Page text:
Özlem Türeci and Uğur Şahin were on March 19 awarded high honors for contributing to the "containment of the coronavirus pandemic."
German President Frank-Walter Steinmeier presented the Knight Commander's Cross of the Federal Order of Merit to both of the BioNTech vaccine inventors.
"Many people wanted to attribute your invention to a nationality, but a vaccine does not have a nationality. It is neither German nor Turkish, it is also not American," Deutsche Welle's Turkish service cited the German president as saying.
"Your success, the vaccine you have developed serve the humanity. This is why were are here," Steinmeier said.
The ceremony was also attended by Chancellor Angela Merkel.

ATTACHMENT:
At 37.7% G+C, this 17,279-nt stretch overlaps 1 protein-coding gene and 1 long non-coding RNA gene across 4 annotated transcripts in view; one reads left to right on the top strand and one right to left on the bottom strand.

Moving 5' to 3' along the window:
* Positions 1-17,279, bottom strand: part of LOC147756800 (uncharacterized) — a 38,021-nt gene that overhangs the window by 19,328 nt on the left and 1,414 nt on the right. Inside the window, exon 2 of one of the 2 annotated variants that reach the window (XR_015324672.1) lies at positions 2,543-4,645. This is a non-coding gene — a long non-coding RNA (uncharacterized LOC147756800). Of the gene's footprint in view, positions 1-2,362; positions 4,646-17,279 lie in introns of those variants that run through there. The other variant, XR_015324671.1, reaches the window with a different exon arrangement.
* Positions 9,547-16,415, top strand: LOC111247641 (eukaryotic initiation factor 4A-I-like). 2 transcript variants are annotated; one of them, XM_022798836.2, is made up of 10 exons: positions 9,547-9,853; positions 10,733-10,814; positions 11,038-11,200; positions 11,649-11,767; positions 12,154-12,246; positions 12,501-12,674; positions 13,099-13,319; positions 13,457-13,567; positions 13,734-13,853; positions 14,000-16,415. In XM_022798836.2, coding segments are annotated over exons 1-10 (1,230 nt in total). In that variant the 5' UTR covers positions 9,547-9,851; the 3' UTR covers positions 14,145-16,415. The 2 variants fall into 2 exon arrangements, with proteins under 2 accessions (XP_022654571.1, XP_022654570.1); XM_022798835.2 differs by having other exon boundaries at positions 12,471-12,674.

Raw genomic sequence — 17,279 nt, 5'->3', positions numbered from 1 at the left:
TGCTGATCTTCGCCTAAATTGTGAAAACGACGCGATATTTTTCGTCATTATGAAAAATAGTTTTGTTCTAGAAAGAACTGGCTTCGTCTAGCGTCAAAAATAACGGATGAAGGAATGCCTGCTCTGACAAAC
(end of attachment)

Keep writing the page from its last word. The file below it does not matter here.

BioNTech, which developed the world's first effective COVID-19 vaccine together with its American partner Pfizer, was founded in 2008 by married scientists Türeci and Şahin, both the children of Turkish immigrants. The "dream team" are now figures among the 100 richest Germans.
Türeci told the Associated Press that people can rest assured the shots are safe, and the technology behind it will soon be used to fight another global scourge — cancer.
“It pays off to make bold decisions and to trust that if you have an extraordinary team, you will be able to solve any problem and obstacle which comes your way in real time,” Türeci told The Associated Press in an interview released on March 19.
Among the biggest challenges for the small, Mainz-based company were how to conduct large-scale clinical trials across different regions and how to scale up the manufacturing process to meet global demand.
Along with Pfizer, the company enlisted the help of Fosun Pharma in China “to get assets, capabilities and geographical footprint on board, which we did not have," said Türeci.
Among the lessons she and her colleagues learned was "how important cooperation and collaboration is internationally."